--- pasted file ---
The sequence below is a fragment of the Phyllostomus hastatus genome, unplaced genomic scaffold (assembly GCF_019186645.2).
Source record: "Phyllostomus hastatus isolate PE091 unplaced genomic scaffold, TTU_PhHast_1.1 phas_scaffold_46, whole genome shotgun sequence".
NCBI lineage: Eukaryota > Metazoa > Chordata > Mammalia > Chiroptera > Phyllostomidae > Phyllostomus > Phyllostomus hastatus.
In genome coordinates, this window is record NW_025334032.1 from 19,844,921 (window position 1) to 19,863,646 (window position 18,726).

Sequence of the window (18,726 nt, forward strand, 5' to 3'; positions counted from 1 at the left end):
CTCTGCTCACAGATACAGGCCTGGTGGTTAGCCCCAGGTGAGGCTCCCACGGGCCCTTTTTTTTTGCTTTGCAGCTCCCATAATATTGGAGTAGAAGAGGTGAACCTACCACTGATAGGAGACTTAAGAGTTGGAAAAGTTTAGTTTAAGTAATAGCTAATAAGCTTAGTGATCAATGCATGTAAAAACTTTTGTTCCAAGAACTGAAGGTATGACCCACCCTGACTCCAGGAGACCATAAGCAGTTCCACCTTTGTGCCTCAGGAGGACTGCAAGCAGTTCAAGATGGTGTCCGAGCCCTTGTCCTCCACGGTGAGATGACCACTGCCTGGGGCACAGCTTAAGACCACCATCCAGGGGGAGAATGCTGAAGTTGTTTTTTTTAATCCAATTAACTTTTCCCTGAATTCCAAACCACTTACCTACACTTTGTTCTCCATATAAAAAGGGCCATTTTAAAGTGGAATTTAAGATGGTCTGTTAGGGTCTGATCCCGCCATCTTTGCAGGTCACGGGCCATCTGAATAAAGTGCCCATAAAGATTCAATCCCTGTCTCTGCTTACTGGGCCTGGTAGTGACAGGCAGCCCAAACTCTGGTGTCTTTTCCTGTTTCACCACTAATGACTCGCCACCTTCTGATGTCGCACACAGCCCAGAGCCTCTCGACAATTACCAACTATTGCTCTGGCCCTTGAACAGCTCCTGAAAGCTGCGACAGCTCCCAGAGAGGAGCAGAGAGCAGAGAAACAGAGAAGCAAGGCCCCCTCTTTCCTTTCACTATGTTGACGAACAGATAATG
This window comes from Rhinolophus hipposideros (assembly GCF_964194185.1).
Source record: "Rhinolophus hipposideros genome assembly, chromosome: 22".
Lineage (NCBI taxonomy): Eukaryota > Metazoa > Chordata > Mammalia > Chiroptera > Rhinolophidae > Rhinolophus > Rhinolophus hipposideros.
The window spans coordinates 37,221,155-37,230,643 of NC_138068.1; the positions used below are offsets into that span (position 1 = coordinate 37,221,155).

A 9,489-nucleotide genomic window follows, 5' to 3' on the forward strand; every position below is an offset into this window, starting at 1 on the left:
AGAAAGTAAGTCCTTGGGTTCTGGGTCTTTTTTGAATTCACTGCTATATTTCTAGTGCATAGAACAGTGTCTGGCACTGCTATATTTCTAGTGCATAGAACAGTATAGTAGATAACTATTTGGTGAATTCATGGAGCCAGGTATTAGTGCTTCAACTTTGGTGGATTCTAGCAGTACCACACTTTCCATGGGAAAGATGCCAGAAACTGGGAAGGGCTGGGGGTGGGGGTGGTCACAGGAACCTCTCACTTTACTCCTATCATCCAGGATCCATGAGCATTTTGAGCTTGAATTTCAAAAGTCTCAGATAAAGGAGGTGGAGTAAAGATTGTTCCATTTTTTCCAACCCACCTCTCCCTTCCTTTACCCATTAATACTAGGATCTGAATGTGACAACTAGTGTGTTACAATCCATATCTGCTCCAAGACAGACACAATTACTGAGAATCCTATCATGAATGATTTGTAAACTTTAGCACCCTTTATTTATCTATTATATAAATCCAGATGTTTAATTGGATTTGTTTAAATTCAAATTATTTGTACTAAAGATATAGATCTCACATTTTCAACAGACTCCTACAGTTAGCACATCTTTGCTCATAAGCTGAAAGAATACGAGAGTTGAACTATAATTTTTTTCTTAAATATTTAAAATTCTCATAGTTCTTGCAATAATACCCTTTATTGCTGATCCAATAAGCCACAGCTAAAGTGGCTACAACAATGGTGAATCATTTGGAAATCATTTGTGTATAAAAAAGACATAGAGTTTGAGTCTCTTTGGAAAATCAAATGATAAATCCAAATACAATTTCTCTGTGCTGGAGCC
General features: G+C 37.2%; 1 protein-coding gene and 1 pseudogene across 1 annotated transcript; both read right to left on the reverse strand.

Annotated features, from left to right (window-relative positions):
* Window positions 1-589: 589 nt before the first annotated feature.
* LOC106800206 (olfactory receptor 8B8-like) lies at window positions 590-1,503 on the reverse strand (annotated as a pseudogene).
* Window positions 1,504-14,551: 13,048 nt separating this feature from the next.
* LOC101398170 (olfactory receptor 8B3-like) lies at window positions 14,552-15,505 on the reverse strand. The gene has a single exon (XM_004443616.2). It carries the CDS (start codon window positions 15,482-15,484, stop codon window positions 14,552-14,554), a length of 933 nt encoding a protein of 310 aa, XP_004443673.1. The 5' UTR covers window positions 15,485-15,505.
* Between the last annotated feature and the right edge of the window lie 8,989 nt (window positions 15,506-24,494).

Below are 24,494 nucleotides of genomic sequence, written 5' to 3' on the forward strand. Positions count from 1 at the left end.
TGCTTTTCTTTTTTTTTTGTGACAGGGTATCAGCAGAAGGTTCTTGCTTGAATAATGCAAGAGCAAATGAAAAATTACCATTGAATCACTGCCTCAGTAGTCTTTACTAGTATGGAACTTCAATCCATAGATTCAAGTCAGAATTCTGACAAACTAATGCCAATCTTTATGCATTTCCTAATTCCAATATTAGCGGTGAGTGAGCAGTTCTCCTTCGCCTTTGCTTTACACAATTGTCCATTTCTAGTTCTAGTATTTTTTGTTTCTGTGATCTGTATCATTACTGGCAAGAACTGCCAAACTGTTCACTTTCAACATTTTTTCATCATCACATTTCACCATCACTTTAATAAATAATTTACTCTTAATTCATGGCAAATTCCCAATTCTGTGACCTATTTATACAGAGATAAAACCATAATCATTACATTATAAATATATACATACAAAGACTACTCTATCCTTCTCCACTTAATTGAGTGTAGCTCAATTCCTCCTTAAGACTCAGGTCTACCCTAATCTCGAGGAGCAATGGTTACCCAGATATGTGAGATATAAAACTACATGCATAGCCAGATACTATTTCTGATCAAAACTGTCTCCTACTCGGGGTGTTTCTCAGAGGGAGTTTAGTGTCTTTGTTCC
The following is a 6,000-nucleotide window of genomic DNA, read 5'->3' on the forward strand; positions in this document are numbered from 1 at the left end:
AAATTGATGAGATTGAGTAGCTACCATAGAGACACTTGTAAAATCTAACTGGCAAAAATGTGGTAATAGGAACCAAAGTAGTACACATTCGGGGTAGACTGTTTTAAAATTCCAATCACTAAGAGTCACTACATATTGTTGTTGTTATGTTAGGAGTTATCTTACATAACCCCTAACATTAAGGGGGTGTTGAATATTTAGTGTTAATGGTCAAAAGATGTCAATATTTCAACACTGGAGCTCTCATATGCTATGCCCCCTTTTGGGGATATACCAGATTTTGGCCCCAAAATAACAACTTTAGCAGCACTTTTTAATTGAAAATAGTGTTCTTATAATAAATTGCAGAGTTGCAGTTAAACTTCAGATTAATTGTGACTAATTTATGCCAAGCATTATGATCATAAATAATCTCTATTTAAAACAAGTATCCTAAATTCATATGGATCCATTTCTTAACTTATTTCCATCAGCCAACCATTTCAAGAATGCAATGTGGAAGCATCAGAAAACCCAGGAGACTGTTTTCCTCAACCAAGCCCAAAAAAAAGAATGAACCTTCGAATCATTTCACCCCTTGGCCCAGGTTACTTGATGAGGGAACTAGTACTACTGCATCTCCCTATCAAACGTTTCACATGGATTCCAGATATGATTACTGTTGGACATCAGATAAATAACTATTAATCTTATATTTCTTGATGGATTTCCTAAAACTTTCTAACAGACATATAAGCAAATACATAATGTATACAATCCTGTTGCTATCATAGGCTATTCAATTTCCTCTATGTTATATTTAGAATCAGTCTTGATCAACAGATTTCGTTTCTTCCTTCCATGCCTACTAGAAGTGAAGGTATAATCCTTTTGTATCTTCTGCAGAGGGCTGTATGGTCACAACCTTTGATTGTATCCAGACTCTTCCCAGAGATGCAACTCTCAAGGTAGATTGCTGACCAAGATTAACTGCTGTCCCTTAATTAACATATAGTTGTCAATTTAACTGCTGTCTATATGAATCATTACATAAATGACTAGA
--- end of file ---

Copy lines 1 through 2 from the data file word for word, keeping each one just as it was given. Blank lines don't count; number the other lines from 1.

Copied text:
The sequence below is a fragment of the Phyllostomus hastatus genome, unplaced genomic scaffold (assembly GCF_019186645.2).
Source record: "Phyllostomus hastatus isolate PE091 unplaced genomic scaffold, TTU_PhHast_1.1 phas_scaffold_46, whole genome shotgun sequence".